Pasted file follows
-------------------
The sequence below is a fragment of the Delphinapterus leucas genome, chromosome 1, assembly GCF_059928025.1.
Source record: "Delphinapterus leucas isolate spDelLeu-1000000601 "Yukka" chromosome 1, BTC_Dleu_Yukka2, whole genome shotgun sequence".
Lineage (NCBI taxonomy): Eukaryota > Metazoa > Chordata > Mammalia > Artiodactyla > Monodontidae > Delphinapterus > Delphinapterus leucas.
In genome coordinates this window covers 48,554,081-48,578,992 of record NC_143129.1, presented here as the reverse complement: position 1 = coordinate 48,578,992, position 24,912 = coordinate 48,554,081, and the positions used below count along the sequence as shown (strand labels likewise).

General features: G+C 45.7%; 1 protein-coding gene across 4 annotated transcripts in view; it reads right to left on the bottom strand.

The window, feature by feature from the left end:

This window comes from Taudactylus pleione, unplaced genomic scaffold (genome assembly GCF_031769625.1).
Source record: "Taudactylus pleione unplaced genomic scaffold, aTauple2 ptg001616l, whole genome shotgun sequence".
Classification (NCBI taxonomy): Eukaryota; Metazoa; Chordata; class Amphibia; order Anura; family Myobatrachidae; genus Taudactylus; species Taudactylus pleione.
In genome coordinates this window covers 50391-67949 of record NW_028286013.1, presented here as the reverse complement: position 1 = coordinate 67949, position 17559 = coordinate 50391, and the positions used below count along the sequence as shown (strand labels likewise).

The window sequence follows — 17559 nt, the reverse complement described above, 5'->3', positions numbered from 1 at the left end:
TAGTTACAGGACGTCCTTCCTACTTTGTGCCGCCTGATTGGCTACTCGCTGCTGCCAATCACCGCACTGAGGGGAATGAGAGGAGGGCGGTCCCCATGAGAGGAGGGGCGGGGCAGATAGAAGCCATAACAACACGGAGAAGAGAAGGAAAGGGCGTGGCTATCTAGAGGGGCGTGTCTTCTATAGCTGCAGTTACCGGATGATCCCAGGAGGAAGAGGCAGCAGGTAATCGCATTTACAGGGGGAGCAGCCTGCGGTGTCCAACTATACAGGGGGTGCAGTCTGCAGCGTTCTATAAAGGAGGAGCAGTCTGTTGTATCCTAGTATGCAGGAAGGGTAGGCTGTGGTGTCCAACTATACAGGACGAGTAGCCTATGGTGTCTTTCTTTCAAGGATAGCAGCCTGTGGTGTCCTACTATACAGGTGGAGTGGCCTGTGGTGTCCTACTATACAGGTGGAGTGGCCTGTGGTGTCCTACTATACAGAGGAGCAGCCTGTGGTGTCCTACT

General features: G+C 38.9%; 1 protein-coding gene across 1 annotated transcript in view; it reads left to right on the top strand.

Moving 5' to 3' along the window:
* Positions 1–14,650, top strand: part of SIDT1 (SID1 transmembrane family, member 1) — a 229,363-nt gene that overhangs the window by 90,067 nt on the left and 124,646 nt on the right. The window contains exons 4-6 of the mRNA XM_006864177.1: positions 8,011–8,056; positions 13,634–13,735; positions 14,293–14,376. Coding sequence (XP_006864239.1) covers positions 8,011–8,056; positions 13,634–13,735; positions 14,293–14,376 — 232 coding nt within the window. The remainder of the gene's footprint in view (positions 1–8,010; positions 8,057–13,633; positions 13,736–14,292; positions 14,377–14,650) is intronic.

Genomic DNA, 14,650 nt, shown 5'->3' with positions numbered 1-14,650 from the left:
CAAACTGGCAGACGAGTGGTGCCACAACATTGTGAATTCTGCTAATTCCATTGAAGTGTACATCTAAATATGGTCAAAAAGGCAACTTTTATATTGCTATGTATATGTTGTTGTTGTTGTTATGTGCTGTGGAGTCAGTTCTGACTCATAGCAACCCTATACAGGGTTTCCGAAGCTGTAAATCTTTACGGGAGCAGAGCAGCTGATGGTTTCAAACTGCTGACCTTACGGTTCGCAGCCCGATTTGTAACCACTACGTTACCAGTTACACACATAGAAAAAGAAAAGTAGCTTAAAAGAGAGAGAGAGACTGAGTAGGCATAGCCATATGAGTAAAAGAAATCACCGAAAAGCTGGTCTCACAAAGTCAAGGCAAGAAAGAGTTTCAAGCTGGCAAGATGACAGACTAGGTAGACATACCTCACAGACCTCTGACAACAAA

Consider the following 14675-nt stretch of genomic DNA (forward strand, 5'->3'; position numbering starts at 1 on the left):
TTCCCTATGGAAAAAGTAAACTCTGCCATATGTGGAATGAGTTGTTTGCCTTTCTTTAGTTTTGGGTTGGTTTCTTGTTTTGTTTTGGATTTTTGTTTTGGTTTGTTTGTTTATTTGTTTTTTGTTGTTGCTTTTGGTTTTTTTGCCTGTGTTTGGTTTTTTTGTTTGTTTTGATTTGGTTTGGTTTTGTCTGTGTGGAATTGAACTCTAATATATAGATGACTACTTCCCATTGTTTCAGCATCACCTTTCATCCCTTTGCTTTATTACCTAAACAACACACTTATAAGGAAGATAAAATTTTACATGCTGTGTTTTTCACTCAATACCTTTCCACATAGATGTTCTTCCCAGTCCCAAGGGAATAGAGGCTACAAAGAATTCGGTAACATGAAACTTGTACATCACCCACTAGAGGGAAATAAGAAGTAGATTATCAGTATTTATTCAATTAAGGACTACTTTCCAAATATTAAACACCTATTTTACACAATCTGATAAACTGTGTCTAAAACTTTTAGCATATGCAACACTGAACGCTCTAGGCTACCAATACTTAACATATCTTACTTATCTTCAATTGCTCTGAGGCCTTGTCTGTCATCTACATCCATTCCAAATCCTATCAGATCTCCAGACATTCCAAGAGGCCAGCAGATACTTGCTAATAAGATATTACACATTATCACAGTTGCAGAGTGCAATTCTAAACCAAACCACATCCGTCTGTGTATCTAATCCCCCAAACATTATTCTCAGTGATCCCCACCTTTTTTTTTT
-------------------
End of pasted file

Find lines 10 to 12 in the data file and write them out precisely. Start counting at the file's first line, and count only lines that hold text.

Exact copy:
In genome coordinates this window covers 50391-67949 of record NW_028286013.1, presented here as the reverse complement: position 1 = coordinate 67949, position 17559 = coordinate 50391, and the positions used below count along the sequence as shown (strand labels likewise).

The window sequence follows — 17559 nt, the reverse complement described above, 5'->3', positions numbered from 1 at the left end:
TAGTTACAGGACGTCCTTCCTACTTTGTGCCGCCTGATTGGCTACTCGCTGCTGCCAATCACCGCACTGAGGGGAATGAGAGGAGGGCGGTCCCCATGAGAGGAGGGGCGGGGCAGATAGAAGCCATAACAACACGGAGAAGAGAAGGAAAGGGCGTGGCTATCTAGAGGGGCGTGTCTTCTATAGCTGCAGTTACCGGATGATCCCAGGAGGAAGAGGCAGCAGGTAATCGCATTTACAGGGGGAGCAGCCTGCGGTGTCCAACTATACAGGGGGTGCAGTCTGCAGCGTTCTATAAAGGAGGAGCAGTCTGTTGTATCCTAGTATGCAGGAAGGGTAGGCTGTGGTGTCCAACTATACAGGACGAGTAGCCTATGGTGTCTTTCTTTCAAGGATAGCAGCCTGTGGTGTCCTACTATACAGGTGGAGTGGCCTGTGGTGTCCTACTATACAGGTGGAGTGGCCTGTGGTGTCCTACTATACAGAGGAGCAGCCTGTGGTGTCCTACT